Economic Activity Shifts Campaigns' Focus to Wall Street

New developments force the campaigns to address the economy from the trail.

Sept. 15, 2008— -- Calling Monday's economic climate the most serious financial crisis since the Great Depression, Democratic presidential nominee Sen. Barack Obama attacked Sen. John McCain, R-Ariz., for supporting what Obama called a failing economic philosophy.

On Sunday, the federal government declined to bail out Wall Street investment bank Lehman Brothers, another financial institution choked by the credit crisis. The ailing firm filed for bankruptcy this morning. Another Wall Street giant, Merrill Lynch & Co, narrowly avoided suffering the same fate by offering itself to Bank of America for sale.

While addressing a crowd in his first solo rally since adding Alaska Gov. Sarah Palin to the ticket, McCain acknowledged problems caused by the nation's economic state, but claimed the economy's "fundamentals" were sound.

"There's been tremendous turmoil in our financial markets in Wall Street and it is, people are frightened by these events," he said.

"Our economy, I think, still, the fundamentals of our economy are strong, but these are very, very difficult times and I promise you we will never put America in this position again," McCain continued, in an attempt to reassure the crowd.

During a campaign event in Grand Junction, Colo., Monday afternoon, Obama said that the news about Merrill Lynch and Lehman Brothers "offers more evidence that too many folks in Washington and on Wall Street weren't minding the store."

Obama said news of the Wall Street failures reminded him of the savings and loan crisis of the 1990s, when several of those financial institutions failed and thousands of businesses and families were financially ruined in the process. Obama told voters that, if they are comfortable with the current state of the U.S. economy, they would appreciate the position of his political rival, McCain.

"I certainly don't fault Sen. John McCain for these problems," the Illinois senator said.

"But I do fault the economic philosophy he subscribes to, because it's the same philosophy we've had for the last eight years," he added.

Obama accused McCain of having a hands-off approach to the financial crisis and maintaining a philosophy that says, "Even common sense regulations are unnecessary and unwise; one that says we should just stick our heads in the sand and ignore economic problems until they spiral into crisis."

Obama then seized upon remarks McCain made in Jacksonville, Fla., that same morning, to paint his opponent as out of touch. The Republican presidential nominee admitted the difficulty caused by the nation's economic state, but claimed the economy's "fundamentals" were sound.

"Sen. McCain -- what economy are you talking about?" Obama asked the audience.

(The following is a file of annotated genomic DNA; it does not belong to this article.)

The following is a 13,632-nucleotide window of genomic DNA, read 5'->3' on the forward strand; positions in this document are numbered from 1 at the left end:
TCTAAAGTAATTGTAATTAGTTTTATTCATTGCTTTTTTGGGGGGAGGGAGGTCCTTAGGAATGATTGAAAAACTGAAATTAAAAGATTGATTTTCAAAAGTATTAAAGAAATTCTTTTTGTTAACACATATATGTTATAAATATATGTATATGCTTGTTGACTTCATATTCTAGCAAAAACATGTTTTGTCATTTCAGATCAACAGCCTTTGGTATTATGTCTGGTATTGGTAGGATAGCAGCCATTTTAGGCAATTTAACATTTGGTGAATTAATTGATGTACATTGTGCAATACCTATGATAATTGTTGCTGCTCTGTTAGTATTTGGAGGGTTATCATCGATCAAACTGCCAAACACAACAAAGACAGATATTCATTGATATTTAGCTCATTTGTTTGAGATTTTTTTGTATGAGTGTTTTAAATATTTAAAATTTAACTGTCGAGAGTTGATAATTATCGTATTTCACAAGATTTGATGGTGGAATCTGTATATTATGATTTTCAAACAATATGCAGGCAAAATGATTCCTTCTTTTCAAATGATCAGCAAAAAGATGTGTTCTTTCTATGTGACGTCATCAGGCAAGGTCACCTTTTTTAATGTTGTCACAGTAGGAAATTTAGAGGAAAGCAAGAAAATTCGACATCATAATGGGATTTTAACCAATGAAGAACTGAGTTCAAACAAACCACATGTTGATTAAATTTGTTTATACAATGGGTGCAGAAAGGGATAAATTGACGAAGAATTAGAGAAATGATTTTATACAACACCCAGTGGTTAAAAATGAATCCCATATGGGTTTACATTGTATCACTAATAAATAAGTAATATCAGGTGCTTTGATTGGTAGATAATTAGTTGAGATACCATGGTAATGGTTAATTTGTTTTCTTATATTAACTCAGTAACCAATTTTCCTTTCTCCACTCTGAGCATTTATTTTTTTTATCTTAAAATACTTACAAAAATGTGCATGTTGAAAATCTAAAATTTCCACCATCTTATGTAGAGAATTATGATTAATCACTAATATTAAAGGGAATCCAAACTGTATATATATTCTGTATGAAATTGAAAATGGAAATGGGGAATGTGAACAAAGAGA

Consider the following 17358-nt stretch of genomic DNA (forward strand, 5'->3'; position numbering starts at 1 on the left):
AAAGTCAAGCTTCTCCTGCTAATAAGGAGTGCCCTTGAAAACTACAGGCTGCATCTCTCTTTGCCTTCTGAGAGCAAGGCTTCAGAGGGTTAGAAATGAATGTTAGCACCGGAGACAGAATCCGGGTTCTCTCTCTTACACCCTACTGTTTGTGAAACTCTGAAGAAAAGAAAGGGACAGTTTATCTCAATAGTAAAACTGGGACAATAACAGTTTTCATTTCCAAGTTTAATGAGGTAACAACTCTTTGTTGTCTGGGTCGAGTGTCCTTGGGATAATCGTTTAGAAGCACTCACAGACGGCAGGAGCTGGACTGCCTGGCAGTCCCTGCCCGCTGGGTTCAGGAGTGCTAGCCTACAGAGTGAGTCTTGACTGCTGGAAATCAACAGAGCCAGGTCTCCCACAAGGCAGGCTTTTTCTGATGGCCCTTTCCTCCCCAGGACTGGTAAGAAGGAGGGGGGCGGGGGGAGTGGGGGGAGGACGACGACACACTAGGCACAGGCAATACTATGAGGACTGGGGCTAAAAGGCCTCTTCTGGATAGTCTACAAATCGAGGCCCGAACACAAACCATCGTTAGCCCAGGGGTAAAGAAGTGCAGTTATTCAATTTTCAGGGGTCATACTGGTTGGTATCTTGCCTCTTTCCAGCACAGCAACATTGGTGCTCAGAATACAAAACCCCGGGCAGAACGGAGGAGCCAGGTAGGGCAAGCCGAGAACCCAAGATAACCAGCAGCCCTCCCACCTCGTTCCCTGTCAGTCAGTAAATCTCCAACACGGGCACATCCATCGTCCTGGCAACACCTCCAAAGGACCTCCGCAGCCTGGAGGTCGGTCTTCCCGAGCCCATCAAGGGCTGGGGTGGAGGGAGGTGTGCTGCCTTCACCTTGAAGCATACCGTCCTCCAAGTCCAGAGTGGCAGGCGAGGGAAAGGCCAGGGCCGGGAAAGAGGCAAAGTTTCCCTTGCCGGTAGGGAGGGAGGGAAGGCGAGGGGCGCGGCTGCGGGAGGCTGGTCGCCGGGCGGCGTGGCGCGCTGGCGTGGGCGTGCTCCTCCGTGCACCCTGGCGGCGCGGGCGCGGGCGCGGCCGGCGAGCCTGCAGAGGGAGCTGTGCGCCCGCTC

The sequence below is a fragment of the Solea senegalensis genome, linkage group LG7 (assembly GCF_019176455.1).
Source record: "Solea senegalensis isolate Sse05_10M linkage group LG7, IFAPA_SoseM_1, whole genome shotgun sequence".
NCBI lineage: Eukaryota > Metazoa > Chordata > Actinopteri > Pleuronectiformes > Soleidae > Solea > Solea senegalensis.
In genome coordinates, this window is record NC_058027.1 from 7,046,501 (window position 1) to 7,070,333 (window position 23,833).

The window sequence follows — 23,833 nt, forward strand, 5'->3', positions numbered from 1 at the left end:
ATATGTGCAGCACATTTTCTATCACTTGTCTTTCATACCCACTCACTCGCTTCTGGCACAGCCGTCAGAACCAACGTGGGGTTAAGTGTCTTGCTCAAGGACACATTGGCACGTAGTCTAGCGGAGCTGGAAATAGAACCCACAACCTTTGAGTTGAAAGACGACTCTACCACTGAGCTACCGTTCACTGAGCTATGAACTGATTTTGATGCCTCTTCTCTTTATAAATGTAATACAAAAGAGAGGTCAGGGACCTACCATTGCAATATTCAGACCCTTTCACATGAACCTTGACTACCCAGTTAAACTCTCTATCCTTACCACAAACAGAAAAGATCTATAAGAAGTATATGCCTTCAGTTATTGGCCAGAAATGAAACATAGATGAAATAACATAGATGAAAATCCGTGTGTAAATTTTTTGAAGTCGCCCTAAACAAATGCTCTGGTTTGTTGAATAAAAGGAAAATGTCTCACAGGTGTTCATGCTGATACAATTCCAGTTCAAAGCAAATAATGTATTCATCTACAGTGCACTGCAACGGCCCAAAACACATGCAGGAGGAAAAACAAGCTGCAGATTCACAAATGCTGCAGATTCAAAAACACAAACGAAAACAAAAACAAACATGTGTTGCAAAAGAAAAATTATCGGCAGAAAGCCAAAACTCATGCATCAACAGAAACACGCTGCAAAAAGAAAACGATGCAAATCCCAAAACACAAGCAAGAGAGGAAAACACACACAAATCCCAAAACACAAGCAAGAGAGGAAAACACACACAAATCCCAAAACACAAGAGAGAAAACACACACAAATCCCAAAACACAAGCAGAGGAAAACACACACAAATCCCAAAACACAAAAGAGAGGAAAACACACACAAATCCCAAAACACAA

"What's more fundamental than the ability to find a job that pays the bills and can raise a family?" Obama asked, his voice rising.

"What's more fundamental than knowing that your life savings is secure, and that you can retire with dignity? What's more fundamental than knowing that you'll have a roof over your head at the end of the day?"

Running Mates Weigh In

At a "Road to Victory" rally, Republican running mate Palin delivered her standard stump speech, but also acknowledged the recent news from Wall Street.

"This is an issue of real concern," Palin told the large crowd gathered in Golden, Colo.

But, she then pointed out, "I'm glad to see the Federal Reserve has said no to using taxpayer money for a bailout."

The self-professed "Hockey Mom" also discussed her family's small business experience, saying that she had, too, experienced the stresses of the current economy.

"My family has faced the same challenges that many of you have and many across America today," she said.

"We've all built small businesses and worked hard to earn a living. We know the struggles out there," she continued.

In Michigan, Obama's running mate Sen. Joe Biden, D-Del., took the opportunity to pounce on McCain, as well.

"Ladies and gentlemen, ladies and gentlemen, I could walk from here to Lansing, and I wouldn't run into a single person who thought our economy was doing well, unless I ran into John McCain," he said.

"John McCain just doesn't seem to understand what middle-class people are going through today," Biden asserted.

At a later rally in Orlando, McCain tried to amend his earlier statement, which Obama has been mocking for months.

"Those fundamentals are being threatened today because of greed and corruption that some indulged in on Wall Street," he said.

McCain has been making similar arguments about the economy for months, earlier this summer telling radio host Laura Ingraham, "I still believe the fundamentals of our economy are strong. We've got terribly big challenges now, whether it be housing or employment or so many of the other -- health care. It's very, very tough times. It's very tough. But we're still the most innovative, the most productive, the greatest exporter, the greatest importer. Every new advancement, literally, in technology that has created this new economy throughout the world, has come from the United States economy. Do we have a lot of things to fix, do we have big challenges? Yes. But I also believe America's best days are ahead of us."

ABC News' Andy Fies, Avery Miller, and Natalie Gewargis contributed to this report.